Dollar Up, Stocks Listless, and Sovereign Debt Yields Lower as Week Draws to an End

July 13, 2018

The dollar rose overnight by 0.4% against the kiwi and yuan and by 0.2% relative to the euro, loonie, Swiss franc, Aussie dollar and sterling. The dollar dipped 0.2% versus the peso and 0.1% against the yen.

The main pieces of economic news out today show

  • A 67% widening of the Chinese global trade surplus to $41.61 billion last month, which is a 6-month high and includes a record $29.0 billion surplus in commerce with the United States. This is more fuel for a trade war. The Chinese surplus versus the U.S. in the first half of 2018 was $133.8 billion compared to $117.5 billion a year earlier.
  • German wholesale price inflation accelerated to a 9-month high of 3.4% in June. Solid fuel and mineral oil products last month were 14.5% higher than a year earlier.
  • U.S. import prices fell back 0.4% on month in June, resulting in a slightly lower 4.3% 12-month rate of increase. The fuel component soared 33.8% on year, while the rest of the import price index collectively went up just 1.5%.
  • The Swiss PPI/import price index rose 3.5% on year, with imports advancing 6.8% to a 1.9% increase in domestic producer prices.
  • India’s trade deficit of $16.60 billion last month was the largest shortfall since May 2013. Imports were 21.3% greater than in June 2017.

U.S. equities are little changed on balance. The big overnight equity market move was a 1.9% rise of Japan’s Nikkei-225 index. Stocks also closed up 1.2% in Taiwan and 1.1% in South Korea but down by 0.2% in India and China and unchanged in Australia. European share prices are are up 0.3% in Germany and France but down 0.4% in Spain.

Ten-year sovereign debt yields dipped two basis points in Germany and the U.K. and a basis point in the U.S..

WTI crude oil advanced 0.7%, but gold is 0.4% softer.

The European Union revised down projected GDP growth in the euro area to 2.1% this year and sees the economy expanding by 2.0% in 2019. Inflation for both years got revised a bit higher to 1.7%.

Minutes from the ECB’s mid-June policy review revealed greater concern over the risks of protectionism and financial market volatility and a continuing belief that an accommodative stance needs to be maintained to ensure than inflation climbs back to target.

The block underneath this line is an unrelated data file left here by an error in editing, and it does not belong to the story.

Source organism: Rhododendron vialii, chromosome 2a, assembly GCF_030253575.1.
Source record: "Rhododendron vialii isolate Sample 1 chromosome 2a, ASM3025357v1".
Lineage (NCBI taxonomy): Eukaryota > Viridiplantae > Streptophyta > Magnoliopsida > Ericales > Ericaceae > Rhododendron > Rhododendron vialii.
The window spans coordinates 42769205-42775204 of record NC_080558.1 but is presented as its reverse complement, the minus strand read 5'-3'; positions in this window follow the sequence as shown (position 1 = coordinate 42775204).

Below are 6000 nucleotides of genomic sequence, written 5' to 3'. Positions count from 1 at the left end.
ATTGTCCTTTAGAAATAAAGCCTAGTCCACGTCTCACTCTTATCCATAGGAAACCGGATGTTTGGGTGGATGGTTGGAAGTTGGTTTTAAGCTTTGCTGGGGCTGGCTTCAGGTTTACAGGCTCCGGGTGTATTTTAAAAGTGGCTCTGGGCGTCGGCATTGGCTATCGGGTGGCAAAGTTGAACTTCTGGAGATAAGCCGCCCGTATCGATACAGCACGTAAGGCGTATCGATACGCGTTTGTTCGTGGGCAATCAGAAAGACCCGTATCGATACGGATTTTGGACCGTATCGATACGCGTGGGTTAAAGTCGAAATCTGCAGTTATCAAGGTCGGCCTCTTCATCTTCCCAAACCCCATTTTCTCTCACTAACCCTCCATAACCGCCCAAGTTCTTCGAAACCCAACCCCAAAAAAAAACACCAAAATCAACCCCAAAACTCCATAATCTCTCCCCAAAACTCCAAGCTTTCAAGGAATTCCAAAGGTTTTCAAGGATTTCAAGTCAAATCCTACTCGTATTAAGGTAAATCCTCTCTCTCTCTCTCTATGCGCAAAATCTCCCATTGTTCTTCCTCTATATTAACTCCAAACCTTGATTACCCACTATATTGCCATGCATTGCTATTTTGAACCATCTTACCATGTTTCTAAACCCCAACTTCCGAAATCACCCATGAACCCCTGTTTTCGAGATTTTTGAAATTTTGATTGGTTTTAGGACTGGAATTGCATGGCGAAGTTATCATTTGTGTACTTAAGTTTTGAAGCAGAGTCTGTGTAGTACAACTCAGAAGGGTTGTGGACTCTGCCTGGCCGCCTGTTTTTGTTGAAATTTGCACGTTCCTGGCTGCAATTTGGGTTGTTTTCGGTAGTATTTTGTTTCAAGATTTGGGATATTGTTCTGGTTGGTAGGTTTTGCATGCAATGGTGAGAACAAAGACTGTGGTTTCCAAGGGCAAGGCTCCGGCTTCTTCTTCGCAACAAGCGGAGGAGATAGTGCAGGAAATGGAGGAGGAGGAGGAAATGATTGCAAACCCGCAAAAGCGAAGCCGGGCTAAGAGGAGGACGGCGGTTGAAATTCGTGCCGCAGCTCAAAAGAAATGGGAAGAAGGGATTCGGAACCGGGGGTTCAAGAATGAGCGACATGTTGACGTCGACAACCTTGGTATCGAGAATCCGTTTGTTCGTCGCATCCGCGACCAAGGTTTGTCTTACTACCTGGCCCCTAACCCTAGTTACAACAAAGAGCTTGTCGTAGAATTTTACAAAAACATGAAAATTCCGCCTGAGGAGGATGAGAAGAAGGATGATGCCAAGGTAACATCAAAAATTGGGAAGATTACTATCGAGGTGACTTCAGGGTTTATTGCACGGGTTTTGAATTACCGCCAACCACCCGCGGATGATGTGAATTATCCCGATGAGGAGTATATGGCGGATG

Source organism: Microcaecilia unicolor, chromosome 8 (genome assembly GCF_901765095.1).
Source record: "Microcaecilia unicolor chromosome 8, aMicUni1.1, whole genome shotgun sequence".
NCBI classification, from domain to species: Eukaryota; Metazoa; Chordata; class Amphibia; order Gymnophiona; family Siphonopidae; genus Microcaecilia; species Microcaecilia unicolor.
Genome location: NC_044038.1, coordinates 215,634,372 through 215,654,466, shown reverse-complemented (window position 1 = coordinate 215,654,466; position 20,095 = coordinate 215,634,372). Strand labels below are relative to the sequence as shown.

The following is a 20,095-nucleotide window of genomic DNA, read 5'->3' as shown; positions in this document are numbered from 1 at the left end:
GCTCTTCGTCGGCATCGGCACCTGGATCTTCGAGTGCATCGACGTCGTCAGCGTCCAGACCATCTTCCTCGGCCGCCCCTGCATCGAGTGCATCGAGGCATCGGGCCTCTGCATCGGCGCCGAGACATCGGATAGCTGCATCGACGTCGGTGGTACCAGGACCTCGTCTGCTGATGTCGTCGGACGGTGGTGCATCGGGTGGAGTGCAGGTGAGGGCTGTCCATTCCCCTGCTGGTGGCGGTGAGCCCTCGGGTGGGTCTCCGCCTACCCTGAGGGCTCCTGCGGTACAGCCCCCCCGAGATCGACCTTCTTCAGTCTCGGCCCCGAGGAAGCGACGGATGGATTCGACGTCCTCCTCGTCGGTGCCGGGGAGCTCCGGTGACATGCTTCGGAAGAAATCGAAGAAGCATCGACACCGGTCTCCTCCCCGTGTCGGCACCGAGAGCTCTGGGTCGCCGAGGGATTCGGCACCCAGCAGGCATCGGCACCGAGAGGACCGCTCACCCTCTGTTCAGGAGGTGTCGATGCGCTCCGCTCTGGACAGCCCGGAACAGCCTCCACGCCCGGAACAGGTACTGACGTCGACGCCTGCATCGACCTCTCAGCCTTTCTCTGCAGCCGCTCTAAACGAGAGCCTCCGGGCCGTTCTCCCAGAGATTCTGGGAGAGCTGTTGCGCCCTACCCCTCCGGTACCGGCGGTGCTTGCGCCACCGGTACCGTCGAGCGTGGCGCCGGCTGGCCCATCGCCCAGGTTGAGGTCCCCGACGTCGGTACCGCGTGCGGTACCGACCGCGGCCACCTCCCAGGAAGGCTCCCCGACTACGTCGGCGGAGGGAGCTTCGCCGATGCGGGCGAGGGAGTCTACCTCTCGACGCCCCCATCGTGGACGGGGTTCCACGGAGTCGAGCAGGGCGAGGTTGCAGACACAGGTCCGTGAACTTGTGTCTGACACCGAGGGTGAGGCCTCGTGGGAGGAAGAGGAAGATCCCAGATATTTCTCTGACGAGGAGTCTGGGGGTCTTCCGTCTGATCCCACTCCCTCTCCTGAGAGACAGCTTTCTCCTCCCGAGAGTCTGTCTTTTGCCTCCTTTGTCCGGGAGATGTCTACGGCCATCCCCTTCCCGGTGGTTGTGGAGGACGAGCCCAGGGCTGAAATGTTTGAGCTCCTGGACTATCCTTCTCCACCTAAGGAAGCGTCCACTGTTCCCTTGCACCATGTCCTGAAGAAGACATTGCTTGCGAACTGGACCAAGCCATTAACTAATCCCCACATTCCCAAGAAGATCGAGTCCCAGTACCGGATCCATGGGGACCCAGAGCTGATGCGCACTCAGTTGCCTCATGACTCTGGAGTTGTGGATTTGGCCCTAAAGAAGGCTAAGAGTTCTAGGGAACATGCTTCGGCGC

The Central Reserve Bank of Peru retained a 2.75% policy interest rate. In six moves from May 2017 to March 2018, the rate was reduced by 150 basis points. CPI inflation rose from 0.93% in May to 1.43% in June and seems on track to return to target of 2% by the end of this year. Growth appears more dynamic in Peru but still lies below its potential trendline. Moreover, global trade tensions pose a risk.

Revised Japanese industrial production data show a 0.2% on-month dip in output last month, same as the flash estimate. Production was 4.2% greater than in June 2017. Capacity dipped 0.1% on year, while capacity usage increased by 2.0%.

Germany’s index of leading economic indicators stagnated in May.

Spanish CPI inflation rose 0.2 percentage points to 2.3% in June. Finnish CPI inflation rose to 1.2% from 1.0%.

New Zealand’ manufacturing purchasing managers index fell to a 6-month low of 52.8 in June from 54.4 in May.

Dutch retail sales fell 0.8% in May and were only 2.9% higher than a year earlier.

The Norwegian trade surplus printed in June at NOK 22.0 billion and widened from NOK 101.3 billion in the first half of 2017 to NOK 118.8 billion in the first half of this year.

Real GDP in Singapore climbed 1.0% last quarter, but on-year growth eased to 3.8% from 4.3% in the first quarter.

Chinese bank lending jumped more than forecast to 1.84 trillion yuan in June from CNY 1.15 trillion in May, but M2 money growth unexpectedly slowed 0.3 percentage points to 8.0%, which is the weakest result so far this year.

Fed Chairman Powell delivers semi-annual Humphrey Hawkins testimony next week to the Senate Banking Committee on Tuesday and the House Financial Services Committee on Wednesday.

Copyright 2018, Larry Greenberg. All rights reserved. No secondary distribution without express permission.


Tags: , , ,


Comments are closed.